If I told you that Austin Hedges has allowed just two passed balls this year, you probably wouldn’t be surprised. Hedges has long been touted as a defensive prodigy at backstop, with good athleticism, good footwork, good hands, good just about anything you’d associate with defense at catcher; passed balls, on the other hand, are for slow, stone-handed handed catchers, save for the occasional cross-up or knuckleball. You probably also wouldn’t be surprised to learn that Hedges has allowed the second-fewest amount of passed balls in baseball among regular catchers this season, just one ahead of Buster Posey and nine behind the league leaders, Yasmani Grandal and Gary Sanchez.
At this point, you might think, okay, big deal.
Dear smart baseball people…how is Yasmani Grandal both an elite pitch framer AND the MLB leader in passed balls the last two years?
— Jon Sciambi (@BoogSciambi) July 29, 2017
Sciambi’s tweet got me thinking, though: what if more passed balls is actually a good thing?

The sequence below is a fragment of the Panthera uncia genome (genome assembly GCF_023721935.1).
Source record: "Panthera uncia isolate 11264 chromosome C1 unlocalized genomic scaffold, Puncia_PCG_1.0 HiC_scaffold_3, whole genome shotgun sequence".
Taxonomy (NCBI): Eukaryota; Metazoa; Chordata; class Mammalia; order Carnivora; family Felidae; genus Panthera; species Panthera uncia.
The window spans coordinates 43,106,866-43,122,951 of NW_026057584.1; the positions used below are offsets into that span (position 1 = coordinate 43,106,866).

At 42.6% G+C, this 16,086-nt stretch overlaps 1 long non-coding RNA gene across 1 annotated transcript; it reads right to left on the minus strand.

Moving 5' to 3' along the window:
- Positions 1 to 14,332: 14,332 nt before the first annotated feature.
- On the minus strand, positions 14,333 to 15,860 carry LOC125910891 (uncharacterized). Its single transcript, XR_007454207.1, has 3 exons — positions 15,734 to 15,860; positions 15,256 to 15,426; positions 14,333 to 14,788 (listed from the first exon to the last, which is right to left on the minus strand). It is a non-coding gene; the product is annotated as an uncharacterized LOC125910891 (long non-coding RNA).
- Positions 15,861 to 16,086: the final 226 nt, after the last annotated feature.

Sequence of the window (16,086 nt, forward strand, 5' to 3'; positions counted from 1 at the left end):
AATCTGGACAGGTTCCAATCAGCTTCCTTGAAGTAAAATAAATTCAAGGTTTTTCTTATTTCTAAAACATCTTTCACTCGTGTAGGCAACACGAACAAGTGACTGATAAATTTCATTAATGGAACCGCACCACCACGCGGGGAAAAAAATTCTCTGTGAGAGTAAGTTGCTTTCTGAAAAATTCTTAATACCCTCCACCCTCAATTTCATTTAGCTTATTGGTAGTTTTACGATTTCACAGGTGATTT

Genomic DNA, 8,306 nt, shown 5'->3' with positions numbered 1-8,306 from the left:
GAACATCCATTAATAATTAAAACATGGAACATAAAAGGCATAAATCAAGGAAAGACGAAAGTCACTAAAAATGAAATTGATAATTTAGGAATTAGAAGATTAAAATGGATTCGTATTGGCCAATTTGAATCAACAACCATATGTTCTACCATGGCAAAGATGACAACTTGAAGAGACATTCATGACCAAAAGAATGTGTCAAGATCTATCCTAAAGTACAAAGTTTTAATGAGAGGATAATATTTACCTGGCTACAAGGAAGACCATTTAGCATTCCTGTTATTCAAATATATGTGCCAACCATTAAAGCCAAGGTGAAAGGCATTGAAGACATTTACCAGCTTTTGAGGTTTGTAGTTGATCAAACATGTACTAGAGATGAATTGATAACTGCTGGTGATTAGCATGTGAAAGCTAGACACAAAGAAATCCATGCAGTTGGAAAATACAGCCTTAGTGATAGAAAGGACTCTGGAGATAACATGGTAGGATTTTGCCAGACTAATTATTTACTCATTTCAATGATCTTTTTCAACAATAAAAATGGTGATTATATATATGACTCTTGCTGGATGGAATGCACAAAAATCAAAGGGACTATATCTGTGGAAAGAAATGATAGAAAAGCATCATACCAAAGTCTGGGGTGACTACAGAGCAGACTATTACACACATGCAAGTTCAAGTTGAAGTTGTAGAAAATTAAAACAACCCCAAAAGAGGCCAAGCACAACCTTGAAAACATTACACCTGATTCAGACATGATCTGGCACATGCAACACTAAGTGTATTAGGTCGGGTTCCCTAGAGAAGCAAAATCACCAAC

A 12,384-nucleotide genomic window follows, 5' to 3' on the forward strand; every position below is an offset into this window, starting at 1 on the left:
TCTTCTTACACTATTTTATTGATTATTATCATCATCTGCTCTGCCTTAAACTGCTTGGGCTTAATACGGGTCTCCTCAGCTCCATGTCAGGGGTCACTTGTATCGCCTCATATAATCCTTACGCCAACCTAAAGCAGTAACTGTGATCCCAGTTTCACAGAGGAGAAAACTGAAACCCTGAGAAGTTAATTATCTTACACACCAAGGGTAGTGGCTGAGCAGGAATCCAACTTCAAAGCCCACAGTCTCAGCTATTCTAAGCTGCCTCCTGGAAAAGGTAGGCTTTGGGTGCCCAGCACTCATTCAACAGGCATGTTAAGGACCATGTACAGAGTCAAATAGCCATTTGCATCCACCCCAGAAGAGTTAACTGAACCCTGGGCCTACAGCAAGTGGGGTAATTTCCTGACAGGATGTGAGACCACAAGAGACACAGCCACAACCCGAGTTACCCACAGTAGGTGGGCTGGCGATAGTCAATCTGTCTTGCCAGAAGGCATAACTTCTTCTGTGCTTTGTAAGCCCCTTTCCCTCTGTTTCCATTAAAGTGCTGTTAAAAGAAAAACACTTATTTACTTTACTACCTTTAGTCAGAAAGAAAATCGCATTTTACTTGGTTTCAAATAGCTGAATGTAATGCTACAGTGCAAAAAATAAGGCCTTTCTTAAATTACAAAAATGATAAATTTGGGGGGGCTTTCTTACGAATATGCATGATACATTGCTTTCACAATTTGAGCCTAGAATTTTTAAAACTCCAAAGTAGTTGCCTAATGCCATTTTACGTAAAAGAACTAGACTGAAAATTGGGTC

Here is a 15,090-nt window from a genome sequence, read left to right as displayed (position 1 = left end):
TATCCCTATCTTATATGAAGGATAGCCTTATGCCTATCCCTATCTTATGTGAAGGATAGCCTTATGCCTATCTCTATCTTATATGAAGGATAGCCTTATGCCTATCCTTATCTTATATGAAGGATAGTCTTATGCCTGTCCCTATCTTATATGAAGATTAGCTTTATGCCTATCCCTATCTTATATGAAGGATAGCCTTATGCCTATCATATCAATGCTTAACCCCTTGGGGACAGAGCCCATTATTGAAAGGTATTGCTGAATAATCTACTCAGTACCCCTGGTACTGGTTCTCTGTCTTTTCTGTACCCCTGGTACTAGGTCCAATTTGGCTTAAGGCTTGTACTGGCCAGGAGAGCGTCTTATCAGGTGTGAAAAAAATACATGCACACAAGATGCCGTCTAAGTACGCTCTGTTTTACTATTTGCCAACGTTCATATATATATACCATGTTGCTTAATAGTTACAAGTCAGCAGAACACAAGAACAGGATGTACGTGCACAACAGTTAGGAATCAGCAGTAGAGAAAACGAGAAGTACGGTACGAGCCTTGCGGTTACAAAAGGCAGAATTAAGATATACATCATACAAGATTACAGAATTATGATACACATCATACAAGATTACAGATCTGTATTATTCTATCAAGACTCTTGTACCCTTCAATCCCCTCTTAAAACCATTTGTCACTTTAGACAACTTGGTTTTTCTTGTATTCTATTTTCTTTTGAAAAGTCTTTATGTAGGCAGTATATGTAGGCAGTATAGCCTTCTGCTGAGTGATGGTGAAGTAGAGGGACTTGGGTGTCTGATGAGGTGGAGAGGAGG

The idea here is that good framing catchers are worried more about presenting the pitch correctly over securing the ball 100 percent of the time. And that the actions associated with good framing—staying quiet, sneakily moving the glove back toward the strike zone on the catch, occasionally catching the ball outside the pocket of the catcher’s mitt, etc.—are the kind of skills that might also lead to more passed balls. A passed ball, in isolation, is never a good thing. But if five extra passed balls a year lead to five extra runs in pitch framing, you’ll take it in a heartbeat.